Malta Today: Libyan nationals seeking asylum in Malta turned drug dealers

Ahmed Al Allagi, who lives in shared accommodation in Msida, was arrested in St. Augustine Street, St. Julians, after police moved in after they spotted him selling cannabis, Malta Today reported. [Vice]
A police inspector in Malta has stated that a large number of Libyan nationals, seeking asylum in Malta, are involved in the drugs trade, adding on Malta Today website that despite all the efforts to curb it, law enforcement was seemingly unable to stem the influx of drugs from Africa.

According to the website, a 27-year-old Libyan asylum seeker by the name Ahmed Al-Allagi appeared before magistrate Consuelo Scerri Herrera after being arrested, while trying to sell drugs to a young Italian couple in Paceville in the early hours of Saturday morning.

Ahmed Al Allagi, who lives in shared accommodation in Msida, was arrested in St. Augustine Street, St. Julians, after police moved in after they spotted him selling cannabis, Malta Today reported.

“He showed me what he had, a bag of marijuana. As we were looking at it, the police arrived.” The Libyan had asked for €20 for the drugs. “It was in my girlfriend’s hands but we had not bought it at that point.” Asked by the prosecution about the where the man had been carrying the drugs, he said that the accused had been storing the drugs in a plastic sachet in his right shoe, according to Malta Today.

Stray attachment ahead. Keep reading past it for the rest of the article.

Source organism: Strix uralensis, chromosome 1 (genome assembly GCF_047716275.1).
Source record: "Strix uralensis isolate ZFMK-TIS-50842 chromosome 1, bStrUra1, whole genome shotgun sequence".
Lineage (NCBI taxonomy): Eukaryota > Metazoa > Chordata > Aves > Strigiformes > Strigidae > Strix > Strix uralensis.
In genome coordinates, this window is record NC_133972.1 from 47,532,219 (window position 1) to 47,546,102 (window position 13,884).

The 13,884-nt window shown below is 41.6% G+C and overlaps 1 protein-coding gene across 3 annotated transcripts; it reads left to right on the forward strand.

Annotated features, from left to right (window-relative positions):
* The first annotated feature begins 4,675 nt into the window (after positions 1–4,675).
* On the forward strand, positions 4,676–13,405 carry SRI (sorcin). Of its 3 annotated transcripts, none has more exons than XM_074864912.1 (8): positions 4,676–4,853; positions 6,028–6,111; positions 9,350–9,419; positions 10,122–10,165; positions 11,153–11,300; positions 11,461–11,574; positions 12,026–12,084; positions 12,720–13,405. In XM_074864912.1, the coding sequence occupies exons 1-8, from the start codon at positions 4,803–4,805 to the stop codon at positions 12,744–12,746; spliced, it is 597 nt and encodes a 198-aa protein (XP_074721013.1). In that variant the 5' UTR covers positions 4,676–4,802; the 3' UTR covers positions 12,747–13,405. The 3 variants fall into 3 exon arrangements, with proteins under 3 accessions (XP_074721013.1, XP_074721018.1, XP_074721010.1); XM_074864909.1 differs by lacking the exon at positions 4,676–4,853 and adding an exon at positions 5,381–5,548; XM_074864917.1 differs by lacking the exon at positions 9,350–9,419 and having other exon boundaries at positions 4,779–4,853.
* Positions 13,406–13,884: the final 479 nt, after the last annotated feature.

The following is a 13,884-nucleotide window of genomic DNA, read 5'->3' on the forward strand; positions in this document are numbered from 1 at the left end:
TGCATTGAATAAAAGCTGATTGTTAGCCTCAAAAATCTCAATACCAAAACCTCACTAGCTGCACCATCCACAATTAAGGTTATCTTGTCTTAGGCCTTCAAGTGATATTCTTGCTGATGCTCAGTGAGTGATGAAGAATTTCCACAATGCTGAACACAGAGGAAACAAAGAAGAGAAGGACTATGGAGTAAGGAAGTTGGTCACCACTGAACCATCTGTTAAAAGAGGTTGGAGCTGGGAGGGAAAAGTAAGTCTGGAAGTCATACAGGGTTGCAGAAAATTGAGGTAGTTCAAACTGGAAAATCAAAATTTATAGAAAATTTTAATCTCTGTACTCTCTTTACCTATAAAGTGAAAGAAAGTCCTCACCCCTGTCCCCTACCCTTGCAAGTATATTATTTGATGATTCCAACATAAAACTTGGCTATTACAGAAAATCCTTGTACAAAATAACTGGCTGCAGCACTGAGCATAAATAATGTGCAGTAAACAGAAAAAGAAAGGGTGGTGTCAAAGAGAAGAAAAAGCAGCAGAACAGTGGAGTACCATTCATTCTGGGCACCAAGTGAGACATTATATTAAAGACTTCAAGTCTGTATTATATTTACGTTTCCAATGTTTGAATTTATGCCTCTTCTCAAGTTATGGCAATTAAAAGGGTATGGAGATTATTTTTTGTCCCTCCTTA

Al Allagi, represented by lawyer Patrick Valentino, pleaded not guilty and requested bail, which was objected to by the prosecution, on a number of grounds, added Malta Today.

Malta Today also reported that Prosecuting Police Inspector Trevor Micallef pointed out that Al Allagi had also been arrested when he first arrived in Malta for using a false document, but had subsequently claimed asylum, however; the court granted Al Allagi bail, against a deposit of €1000 and a personal guarantee of €2000 and ordering him to obey a curfew, but he is understood to have been remanded in custody after being unable to provide the deposit.

“A lot of Libyans and Somalis who come here seeking shelter are being found with drugs,” observed the Inspector, later commenting that the relentless onslaught – and the additional administrative workload it caused – was having a negative effect on the morale of his officers, concluded Malta Today.

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